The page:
Brazil's Lula sends anti-fraud bill to Congress

Brazil's President Lula will send to Congress late a bill aiming to crack down on companies that bribe public officials, the president's office said.

Brazil's Lula sends anti-fraud bill to Congress

Brazil's President Luiz Inacio Lula da Silva will send to Congress late on Monday a bill aiming to crack down on companies that bribe public officials, the president's office said.

The bill follows years of international pressure for Brazil to honor commitments it made when it signed United Nations and OECD conventions on corruption.

Under the legislative proposal, a company caught bribing domestic or foreign public officials would pay a fine of 1-30 percent of its gross income and could even be shut down, the president's office said in a statement.

Currently companies caught paying off domestic or foreign officials are simply banned from bidding for future government procurement contracts.

The bill would also prevent individuals convicted of fraud from founding a new company and be able to again bid for government contracts.

Officials of some multinational companies operating in Brazil privately complain that they are at a disadvantage because local companies are not bound by tough anti-corruption laws.

"It's been a thorn in relations with other countries," said Claudio Abramo, executive director of Sao Paulo-based Transparencia Brasil, a domestic anti-corruption advocacy group.

"The bill won't end corruption but it will make it costlier for companies to practice or tolerate it," he added.

Corruption Scandals 

The Lula administration itself has been dogged by a series of corruption scandals. Several of Lula's closest advisors have been forced to step down due to allegations of racketeering and fraud.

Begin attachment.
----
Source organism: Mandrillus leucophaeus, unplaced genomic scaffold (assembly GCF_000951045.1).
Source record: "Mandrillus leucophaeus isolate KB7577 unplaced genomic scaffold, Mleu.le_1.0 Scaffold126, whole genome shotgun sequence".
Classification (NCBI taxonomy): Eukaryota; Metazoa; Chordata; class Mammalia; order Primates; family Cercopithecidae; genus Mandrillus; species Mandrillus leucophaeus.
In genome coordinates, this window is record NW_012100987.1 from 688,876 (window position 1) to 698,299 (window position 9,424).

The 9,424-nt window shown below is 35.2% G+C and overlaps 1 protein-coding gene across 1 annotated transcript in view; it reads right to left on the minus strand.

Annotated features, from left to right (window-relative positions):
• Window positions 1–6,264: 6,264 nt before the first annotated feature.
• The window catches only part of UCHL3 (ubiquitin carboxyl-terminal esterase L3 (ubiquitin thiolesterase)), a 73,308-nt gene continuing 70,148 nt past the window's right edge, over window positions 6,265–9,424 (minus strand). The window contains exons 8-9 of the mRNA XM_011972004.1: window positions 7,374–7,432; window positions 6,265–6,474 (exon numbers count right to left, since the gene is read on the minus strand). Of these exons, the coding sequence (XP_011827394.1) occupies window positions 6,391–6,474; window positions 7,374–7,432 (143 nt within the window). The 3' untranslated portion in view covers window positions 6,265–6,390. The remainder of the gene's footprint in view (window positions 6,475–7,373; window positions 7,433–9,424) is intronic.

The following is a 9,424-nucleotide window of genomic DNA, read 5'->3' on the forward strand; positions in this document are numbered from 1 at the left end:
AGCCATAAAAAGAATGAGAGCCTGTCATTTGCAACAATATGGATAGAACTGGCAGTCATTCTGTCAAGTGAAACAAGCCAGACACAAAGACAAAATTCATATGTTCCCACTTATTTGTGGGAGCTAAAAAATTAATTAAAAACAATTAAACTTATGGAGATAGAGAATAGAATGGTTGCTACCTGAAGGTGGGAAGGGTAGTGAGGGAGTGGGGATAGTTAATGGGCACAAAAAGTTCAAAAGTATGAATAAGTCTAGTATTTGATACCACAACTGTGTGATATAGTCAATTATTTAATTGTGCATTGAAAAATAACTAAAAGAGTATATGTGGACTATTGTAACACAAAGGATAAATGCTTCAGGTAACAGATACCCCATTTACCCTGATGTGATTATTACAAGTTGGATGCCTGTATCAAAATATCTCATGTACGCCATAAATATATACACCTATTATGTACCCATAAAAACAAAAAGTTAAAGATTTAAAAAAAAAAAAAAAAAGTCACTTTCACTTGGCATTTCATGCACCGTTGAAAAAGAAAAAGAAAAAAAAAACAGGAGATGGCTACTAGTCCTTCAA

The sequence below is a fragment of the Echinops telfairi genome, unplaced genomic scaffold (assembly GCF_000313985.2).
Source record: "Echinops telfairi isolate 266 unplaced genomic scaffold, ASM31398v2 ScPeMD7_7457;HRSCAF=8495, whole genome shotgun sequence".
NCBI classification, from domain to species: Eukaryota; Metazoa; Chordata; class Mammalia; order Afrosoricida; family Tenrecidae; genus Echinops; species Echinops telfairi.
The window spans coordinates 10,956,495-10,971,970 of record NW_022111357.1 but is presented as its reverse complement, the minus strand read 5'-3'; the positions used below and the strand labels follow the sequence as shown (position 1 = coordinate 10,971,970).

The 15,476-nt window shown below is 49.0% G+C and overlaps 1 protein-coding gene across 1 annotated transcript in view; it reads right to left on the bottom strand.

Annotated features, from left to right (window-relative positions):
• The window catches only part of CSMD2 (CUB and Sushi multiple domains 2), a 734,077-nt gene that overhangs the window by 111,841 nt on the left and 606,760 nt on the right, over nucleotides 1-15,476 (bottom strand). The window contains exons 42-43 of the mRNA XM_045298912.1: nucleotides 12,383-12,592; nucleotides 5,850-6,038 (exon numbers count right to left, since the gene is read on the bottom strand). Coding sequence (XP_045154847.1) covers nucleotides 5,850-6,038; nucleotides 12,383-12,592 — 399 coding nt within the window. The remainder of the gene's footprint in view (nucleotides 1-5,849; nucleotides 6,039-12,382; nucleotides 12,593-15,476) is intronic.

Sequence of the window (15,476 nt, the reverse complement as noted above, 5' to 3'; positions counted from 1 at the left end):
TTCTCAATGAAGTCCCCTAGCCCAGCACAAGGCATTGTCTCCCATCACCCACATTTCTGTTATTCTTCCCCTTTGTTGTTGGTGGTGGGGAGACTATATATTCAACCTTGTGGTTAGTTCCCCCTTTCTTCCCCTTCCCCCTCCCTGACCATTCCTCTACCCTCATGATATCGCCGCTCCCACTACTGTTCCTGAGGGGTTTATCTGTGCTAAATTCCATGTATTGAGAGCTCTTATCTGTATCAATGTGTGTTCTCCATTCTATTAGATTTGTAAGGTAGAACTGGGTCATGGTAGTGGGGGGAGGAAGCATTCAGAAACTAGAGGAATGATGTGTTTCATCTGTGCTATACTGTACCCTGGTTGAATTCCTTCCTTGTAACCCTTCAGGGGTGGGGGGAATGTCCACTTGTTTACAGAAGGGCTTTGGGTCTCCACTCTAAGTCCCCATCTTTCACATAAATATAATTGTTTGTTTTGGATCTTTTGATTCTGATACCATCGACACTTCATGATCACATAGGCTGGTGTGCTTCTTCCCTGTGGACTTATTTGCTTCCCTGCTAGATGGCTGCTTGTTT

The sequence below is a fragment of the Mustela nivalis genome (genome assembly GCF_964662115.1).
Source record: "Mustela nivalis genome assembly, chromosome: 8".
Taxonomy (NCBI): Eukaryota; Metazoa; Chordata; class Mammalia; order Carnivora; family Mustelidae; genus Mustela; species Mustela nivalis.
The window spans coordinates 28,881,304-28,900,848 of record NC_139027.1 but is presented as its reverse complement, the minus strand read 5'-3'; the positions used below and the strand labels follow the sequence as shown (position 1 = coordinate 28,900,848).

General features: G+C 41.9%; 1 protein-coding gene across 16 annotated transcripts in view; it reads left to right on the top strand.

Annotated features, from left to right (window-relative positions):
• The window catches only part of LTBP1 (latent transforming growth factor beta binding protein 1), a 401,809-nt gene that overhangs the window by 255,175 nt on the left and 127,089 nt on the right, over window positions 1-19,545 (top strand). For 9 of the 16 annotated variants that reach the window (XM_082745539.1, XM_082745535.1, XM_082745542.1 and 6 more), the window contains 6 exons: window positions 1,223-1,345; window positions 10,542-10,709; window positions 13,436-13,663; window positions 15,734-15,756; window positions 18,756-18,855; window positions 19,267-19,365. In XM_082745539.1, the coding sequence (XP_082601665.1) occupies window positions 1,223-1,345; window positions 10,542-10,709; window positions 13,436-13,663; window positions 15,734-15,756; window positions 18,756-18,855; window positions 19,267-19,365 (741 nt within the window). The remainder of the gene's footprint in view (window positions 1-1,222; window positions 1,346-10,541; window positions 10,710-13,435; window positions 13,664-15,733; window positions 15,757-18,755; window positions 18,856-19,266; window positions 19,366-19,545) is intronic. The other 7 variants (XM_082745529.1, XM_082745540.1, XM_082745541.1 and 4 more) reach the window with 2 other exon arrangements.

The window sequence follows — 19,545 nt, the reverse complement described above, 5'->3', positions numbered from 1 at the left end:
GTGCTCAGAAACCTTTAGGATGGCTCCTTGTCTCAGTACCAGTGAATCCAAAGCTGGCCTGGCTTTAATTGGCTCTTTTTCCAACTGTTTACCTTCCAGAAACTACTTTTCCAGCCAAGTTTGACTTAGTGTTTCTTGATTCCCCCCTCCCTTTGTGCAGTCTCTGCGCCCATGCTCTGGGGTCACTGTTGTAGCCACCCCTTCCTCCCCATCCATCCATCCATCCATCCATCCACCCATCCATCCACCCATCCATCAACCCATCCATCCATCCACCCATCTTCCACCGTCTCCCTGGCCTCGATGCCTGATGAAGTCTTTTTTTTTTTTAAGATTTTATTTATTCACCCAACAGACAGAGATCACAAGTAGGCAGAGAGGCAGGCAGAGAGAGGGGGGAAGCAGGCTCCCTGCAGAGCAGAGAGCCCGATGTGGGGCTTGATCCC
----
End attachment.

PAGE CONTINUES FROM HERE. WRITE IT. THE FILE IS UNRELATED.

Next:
Lula, a former union leader, was himself close to facing impeachment proceedings in 2005 because his Workers' Party had run an illegal campaign financing scheme.

Critics say Lula has often turned a blind eye to corruption to maintain cohesion in his governing coalition and question why he waited seven years in office to present the bill.

Still, the influential Brazilian bar association, OAB, welcomed the proposal, saying not only those receiving bribes but also those offering them should be punished.

"It's fundamental to have effective punishment on both sides," said OAB president Ophir Cavalcante, adding that corruption was the biggest challenge Brazil faced.

Brazil ranked 75th of 180 countries in the Corruption Perceptions Index published by Transparency International, the global anti-corruption group.

Despite Lula's majority in Congress, approval of the bill is uncertain.

With legislators soon to campaign for the Oct. 3 general election and the soccer World Cup to capture public attention from mid-June, the window of opportunity to approve the bill is shrinking.

Congress itself is frequently the scene of high-profile fraud and embezzlement scandals. Last year numerous legislators were found to use tax money to take their families on leisure trips. The head of the Senate admitted he received a generous housing subsidy he was not entitled to and failed to declare a mansion to election authorities.

Opinion polls show that only 1-3 percent of Brazilians trust their national legislature.


Last Mod: 08 Şubat 2010, 22:34
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